Primus boss confident on Nan Shan

PUBLISHED : Thursday, 03 December, 2009, 12:00am
UPDATED : Thursday, 03 December, 2009, 12:00am

The head of Primus Financial Holdings, the fund attempting to buy Taiwan's Nan Shan Life Insurance in partnership with a Hong Kong shell company, said he was confident the island's regulators would not block the bid.

The planned US$2.15 billion purchase of stricken US insurer American International Group's Taiwan unit by Hong Kong-based Primus and battery trader China Strategic Holdings has been dogged by speculation in the Taiwanese media that the deal is funded with mainland cash.

But Robert Morse, the head of Primus, said: 'We disclosed the sources of funding to AIG and the regulators. There should be no problem as far back as the regulators need to look.'

Taiwan's Investment Commission turned down the Hong Kong consortium's first application to buy Nan Shan last month, saying it needed more details of their investor base.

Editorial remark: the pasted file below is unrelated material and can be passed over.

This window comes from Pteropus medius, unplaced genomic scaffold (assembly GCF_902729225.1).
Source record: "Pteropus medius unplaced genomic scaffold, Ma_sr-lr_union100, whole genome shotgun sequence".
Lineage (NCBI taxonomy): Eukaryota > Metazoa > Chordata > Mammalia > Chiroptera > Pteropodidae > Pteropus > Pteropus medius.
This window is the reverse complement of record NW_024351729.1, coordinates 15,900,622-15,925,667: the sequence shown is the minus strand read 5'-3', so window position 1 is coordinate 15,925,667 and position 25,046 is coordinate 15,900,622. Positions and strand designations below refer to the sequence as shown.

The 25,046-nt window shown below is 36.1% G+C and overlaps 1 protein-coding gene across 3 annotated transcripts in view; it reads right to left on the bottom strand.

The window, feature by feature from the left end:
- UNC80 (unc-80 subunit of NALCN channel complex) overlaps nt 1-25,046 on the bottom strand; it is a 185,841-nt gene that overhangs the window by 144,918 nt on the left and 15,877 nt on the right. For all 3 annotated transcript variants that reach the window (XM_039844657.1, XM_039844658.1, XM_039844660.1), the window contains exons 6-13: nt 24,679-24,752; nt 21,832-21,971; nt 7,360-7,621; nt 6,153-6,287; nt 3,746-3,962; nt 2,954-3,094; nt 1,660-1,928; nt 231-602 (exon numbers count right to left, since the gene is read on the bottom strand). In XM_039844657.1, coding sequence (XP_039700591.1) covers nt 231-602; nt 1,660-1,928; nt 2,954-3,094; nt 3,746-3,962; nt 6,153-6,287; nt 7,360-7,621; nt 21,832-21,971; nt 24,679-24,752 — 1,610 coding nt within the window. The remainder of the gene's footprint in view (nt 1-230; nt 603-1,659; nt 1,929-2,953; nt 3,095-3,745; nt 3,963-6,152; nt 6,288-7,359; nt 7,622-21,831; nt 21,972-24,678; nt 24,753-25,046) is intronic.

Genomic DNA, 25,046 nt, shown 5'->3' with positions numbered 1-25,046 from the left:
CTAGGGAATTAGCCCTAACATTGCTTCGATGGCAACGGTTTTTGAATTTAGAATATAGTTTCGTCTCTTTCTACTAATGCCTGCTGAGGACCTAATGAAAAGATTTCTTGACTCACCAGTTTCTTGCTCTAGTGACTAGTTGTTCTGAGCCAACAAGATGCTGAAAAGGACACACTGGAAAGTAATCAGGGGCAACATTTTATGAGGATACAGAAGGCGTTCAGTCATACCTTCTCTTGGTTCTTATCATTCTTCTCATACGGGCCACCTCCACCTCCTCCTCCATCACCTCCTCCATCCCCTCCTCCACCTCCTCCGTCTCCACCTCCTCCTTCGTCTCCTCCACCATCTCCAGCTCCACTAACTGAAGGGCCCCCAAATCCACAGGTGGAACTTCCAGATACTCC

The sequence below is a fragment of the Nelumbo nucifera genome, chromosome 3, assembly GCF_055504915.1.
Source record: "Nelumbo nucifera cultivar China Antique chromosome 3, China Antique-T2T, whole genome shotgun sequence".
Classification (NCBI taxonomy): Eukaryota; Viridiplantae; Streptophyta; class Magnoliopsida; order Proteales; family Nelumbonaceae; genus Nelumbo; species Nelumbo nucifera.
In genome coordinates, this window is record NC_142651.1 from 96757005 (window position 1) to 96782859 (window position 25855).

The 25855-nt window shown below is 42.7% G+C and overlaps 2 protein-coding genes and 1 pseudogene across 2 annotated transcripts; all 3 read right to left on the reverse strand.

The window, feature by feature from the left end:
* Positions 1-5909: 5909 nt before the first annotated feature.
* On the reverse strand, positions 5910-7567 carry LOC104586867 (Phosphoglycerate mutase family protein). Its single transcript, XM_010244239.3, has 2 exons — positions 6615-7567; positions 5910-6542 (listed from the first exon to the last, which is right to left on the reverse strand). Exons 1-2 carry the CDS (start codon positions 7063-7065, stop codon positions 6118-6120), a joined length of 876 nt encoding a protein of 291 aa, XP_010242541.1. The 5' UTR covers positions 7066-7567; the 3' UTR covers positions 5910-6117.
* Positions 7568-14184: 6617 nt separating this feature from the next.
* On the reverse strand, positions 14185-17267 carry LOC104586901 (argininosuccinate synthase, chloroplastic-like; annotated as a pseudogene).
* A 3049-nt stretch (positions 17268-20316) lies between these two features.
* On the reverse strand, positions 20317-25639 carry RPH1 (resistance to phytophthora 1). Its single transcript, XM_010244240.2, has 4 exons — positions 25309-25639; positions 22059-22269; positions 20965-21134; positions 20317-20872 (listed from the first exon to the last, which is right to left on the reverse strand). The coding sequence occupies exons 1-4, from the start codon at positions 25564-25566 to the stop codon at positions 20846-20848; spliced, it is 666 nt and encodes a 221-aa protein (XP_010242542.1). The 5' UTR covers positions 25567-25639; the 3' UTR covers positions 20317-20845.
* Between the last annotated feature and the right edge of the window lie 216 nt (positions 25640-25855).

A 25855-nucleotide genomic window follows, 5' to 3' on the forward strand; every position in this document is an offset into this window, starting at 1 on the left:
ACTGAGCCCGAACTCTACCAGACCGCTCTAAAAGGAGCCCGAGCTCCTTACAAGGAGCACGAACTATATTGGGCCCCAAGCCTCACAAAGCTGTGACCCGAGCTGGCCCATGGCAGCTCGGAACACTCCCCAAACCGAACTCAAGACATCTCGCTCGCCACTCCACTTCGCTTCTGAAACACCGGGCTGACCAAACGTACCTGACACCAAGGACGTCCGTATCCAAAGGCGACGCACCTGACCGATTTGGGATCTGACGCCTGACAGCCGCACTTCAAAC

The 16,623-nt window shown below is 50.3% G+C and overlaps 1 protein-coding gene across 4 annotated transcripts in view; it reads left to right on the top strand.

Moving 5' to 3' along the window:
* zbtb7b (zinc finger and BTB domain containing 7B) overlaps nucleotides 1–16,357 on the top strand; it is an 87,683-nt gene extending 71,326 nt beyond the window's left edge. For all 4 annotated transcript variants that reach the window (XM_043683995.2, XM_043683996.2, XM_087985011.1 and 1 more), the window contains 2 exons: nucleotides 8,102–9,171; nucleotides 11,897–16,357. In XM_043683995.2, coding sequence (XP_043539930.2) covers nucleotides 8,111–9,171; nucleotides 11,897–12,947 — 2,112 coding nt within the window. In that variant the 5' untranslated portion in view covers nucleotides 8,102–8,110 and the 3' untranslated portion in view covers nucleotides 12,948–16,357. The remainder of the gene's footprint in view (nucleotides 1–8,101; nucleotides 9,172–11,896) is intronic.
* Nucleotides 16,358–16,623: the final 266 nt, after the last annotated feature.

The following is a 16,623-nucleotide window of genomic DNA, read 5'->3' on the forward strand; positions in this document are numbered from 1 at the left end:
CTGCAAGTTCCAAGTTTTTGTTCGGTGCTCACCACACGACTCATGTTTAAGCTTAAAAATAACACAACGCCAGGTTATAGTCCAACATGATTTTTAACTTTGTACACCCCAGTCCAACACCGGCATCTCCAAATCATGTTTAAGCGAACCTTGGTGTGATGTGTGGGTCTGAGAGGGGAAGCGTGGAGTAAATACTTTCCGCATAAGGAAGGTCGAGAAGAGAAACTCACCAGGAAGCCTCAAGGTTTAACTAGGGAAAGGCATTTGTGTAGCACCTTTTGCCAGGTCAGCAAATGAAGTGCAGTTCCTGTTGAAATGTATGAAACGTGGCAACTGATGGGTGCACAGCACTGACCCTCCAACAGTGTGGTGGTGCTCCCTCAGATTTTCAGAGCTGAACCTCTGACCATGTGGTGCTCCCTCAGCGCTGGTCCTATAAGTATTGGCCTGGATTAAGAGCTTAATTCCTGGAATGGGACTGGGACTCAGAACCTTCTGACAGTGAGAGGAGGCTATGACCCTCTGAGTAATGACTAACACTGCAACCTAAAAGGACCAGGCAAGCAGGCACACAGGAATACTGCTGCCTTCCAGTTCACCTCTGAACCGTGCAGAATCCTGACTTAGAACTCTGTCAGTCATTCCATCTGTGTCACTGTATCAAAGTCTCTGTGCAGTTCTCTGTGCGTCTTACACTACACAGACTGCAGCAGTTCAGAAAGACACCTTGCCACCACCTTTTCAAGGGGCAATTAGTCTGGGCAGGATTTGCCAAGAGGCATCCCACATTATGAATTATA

Morse said Primus and China Strategic would resubmit the application next week.

Primus owns 20 per cent of the bid vehicle for Nan Shan, Primus Nan Shan. The rest is owned by China Strategic, which was a tiny battery trader before it raised HK$7.8 billion selling convertible notes to fund the deal.

Companies with 30 per cent or more of their funds from mainland sources cannot buy Taiwanese financial services firms.

While insisting Primus Nan Shan has no mainland money, Morse would not answer questions on whether any investors in his fund, which describes itself as a financial services holding company with over US$1 billion of capital, were mainlanders. 'Our investors are entitled to privacy,' he said.

Morse was a senior investment banker at Citi in Asia before he left to found Primus last year.

China Strategic last month hired former Hong Kong financial secretary Frederick Ma Si-hang and ex-Hang Seng Bank chief Raymond Or Ching-fai as chairman and chief executive respectively.

Or has repeatedly said none of the 45 buyers of China Strategic's convertible notes are mainlanders.

When asked if the note-holders could sell their stakes to mainland buyers, Morse said this was a non issue. 'Maybe HSBC could be bought out by a mainland company. They already do business in Taiwan.'


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